Mental health in a time of social media

Social media has brought a level of connectedness of my life to the lives of others that can be, at the very least, overwhelming.  It has also increased my awareness of the oneness of life, that deep realisation that I have always been attached, even before the frenzy of immediate availability to everything through my electronic devices.
 
It raises the question whether I can still experience well-being while enjoying the advantages of life in the social media fast lane?
 
In order to embrace well-being I need to experience that I have autonomy – this entails the freedom to make my own decisions.  So, if I remain vigilant regarding the choices I am making in my interactions on social media, I would suggest that it could certainly add to my sense of well-being.
 
I also need to be aware of the level of self-acceptance that flows from my social media feeds.  If the messages that I am receiving are contrary to myself being happy with self, I should investigate these messages.  Of course I can be challenged in a healthy and realistic way in areas of my life where change is needed.  
 
In order to experience well-being I need to experience a certain level of achievement in managing everyday situations.  If social media is aiding in this process of mastering life, I can keep at it!  If I am constantly aware of my current failures, I have to evaluate my social media exposure and adjust it in order to have a balance between being tolerated by others and celebrating my life successes with joy. 
 
Without positive relationships with my family, friends and others my well-being will remain compromised.  I will have to remain vigilant regarding the influence that social media has on my significant relationships.  If I notice that my relationships are flourishing, even flourishing through social media, I can simply continue with my current strategies.  I can enjoy the immediate chats, sharing of life events and remain connected to people who are far away geographically.  
 
If my relationships are suffering because I am constantly on my devices at the expense of face to face contact, I need to evaluate my screen time and quality of relationships with the people in my immediate circle of life.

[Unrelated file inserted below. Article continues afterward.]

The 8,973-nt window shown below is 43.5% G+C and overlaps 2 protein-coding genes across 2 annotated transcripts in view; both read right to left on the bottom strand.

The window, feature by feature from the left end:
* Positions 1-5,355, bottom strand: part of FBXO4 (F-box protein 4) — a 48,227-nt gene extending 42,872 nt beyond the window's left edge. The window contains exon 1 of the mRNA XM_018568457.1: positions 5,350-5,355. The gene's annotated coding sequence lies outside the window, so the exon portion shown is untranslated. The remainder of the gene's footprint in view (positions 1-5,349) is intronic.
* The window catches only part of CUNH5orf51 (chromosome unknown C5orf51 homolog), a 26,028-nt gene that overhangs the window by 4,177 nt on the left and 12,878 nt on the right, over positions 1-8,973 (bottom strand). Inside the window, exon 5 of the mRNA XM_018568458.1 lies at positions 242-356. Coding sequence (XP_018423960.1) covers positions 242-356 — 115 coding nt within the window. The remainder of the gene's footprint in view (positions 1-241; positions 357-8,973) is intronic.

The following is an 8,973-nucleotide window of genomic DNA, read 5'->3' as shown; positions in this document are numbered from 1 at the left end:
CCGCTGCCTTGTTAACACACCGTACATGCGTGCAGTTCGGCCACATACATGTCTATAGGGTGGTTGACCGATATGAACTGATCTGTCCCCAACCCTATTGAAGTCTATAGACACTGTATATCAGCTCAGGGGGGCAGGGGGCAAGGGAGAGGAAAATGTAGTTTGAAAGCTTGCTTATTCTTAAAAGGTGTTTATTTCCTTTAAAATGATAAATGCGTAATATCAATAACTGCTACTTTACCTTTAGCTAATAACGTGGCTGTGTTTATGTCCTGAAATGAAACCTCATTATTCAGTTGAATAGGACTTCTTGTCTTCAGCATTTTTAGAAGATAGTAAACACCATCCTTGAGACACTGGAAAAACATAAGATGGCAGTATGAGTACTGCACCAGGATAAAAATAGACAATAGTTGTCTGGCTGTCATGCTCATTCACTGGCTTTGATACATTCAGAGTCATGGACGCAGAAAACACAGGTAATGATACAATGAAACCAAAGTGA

A sense of well-being also requires that I have meaning in my life.  Through social media I can choose to influence the lives of others positively and meaningfully, while receiving great and much needed feedback about my own life.  This can lead to a deep sense of happiness and fulfilment.  
 
But I need to be able to evaluate that the content of my social media involvement is based on similar values to what I hold dear and whole.  Mindless involvement in the shallow experience of social media that only promotes beauty, fame and power will not lead to well-being, actually quite the opposite.  Deep feelings of inferiority, low self esteem and a lack of personal power can as easily be the fruit of mindless involvement on social media platforms.
 
A few qualifying questions to ask myself regarding my social media involvement:
 
Do I have a happy intimate relationship with my partner, or do my social media habits inhibit this relationship?
 
Do I have a network of close friends whom I actually see face to face from time to time?
 
Do I have time to focus on having an enjoyable and fulfilling career?
 
Do I partake in regular exercise, or am I spending most of my time online?
 
Do I follow  a nutritional diet?  Maybe one I found online?
Do I sleep enough, or am I compromising my sleep to be on a device?
 
Am I actively pursuing spiritual or religious beliefs, or have I substituted these for social media stimulation?
 
Social media can be so much fun and serve us so well. We need a constant reminder to live life in real time with all the wonderful advantages of real experiences as well.

JF
 

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